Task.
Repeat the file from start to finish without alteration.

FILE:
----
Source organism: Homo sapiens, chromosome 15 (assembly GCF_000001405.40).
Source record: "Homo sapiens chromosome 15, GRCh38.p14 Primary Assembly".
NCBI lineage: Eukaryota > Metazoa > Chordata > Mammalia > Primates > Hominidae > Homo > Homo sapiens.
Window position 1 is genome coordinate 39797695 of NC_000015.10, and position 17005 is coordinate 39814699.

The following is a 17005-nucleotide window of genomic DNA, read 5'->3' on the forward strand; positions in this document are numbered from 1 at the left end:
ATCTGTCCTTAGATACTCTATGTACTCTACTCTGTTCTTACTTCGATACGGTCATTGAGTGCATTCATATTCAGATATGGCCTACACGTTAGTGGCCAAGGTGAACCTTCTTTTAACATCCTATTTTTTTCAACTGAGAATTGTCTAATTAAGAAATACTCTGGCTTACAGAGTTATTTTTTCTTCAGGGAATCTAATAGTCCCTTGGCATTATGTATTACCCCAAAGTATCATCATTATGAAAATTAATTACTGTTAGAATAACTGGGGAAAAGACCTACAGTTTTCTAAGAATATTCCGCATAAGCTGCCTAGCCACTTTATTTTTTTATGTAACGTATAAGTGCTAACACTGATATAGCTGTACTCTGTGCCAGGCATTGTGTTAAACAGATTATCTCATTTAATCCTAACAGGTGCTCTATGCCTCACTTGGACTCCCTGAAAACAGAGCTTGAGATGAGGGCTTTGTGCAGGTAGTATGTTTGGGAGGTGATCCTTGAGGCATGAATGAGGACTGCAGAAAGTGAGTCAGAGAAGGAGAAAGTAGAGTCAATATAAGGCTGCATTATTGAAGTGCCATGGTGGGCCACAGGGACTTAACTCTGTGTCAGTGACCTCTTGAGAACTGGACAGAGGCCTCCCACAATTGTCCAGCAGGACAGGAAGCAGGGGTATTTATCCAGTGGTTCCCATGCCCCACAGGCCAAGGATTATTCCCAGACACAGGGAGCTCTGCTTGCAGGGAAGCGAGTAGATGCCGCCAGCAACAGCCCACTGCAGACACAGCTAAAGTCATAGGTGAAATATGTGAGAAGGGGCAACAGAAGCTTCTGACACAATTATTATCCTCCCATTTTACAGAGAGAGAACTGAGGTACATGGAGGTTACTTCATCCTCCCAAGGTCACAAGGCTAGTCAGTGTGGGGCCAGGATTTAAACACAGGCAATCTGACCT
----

Source organism: Homo sapiens, chromosome 15 (assembly GCF_000001405.40).
Source record: "Homo sapiens chromosome 15, GRCh38.p14 Primary Assembly".
NCBI lineage: Eukaryota > Metazoa > Chordata > Mammalia > Primates > Hominidae > Homo > Homo sapiens.
Window position 1 is genome coordinate 39797695 of NC_000015.10, and position 17005 is coordinate 39814699.

The following is a 17005-nucleotide window of genomic DNA, read 5'->3' on the forward strand; positions in this document are numbered from 1 at the left end:
ATCTGTCCTTAGATACTCTATGTACTCTACTCTGTTCTTACTTCGATACGGTCATTGAGTGCATTCATATTCAGATATGGCCTACACGTTAGTGGCCAAGGTGAACCTTCTTTTAACATCCTATTTTTTTCAACTGAGAATTGTCTAATTAAGAAATACTCTGGCTTACAGAGTTATTTTTTCTTCAGGGAATCTAATAGTCCCTTGGCATTATGTATTACCCCAAAGTATCATCATTATGAAAATTAATTACTGTTAGAATAACTGGGGAAAAGACCTACAGTTTTCTAAGAATATTCCGCATAAGCTGCCTAGCCACTTTATTTTTTTATGTAACGTATAAGTGCTAACACTGATATAGCTGTACTCTGTGCCAGGCATTGTGTTAAACAGATTATCTCATTTAATCCTAACAGGTGCTCTATGCCTCACTTGGACTCCCTGAAAACAGAGCTTGAGATGAGGGCTTTGTGCAGGTAGTATGTTTGGGAGGTGATCCTTGAGGCATGAATGAGGACTGCAGAAAGTGAGTCAGAGAAGGAGAAAGTAGAGTCAATATAAGGCTGCATTATTGAAGTGCCATGGTGGGCCACAGGGACTTAACTCTGTGTCAGTGACCTCTTGAGAACTGGACAGAGGCCTCCCACAATTGTCCAGCAGGACAGGAAGCAGGGGTATTTATCCAGTGGTTCCCATGCCCCACAGGCCAAGGATTATTCCCAGACACAGGGAGCTCTGCTTGCAGGGAAGCGAGTAGATGCCGCCAGCAACAGCCCACTGCAGACACAGCTAAAGTCATAGGTGAAATATGTGAGAAGGGGCAACAGAAGCTTCTGACACAATTATTATCCTCCCATTTTACAGAGAGAGAACTGAGGTACATGGAGGTTACTTCATCCTCCCAAGGTCACAAGGCTAGTCAGTGTGGGGCCAGGATTTAAACACAGGCAATCTGACCT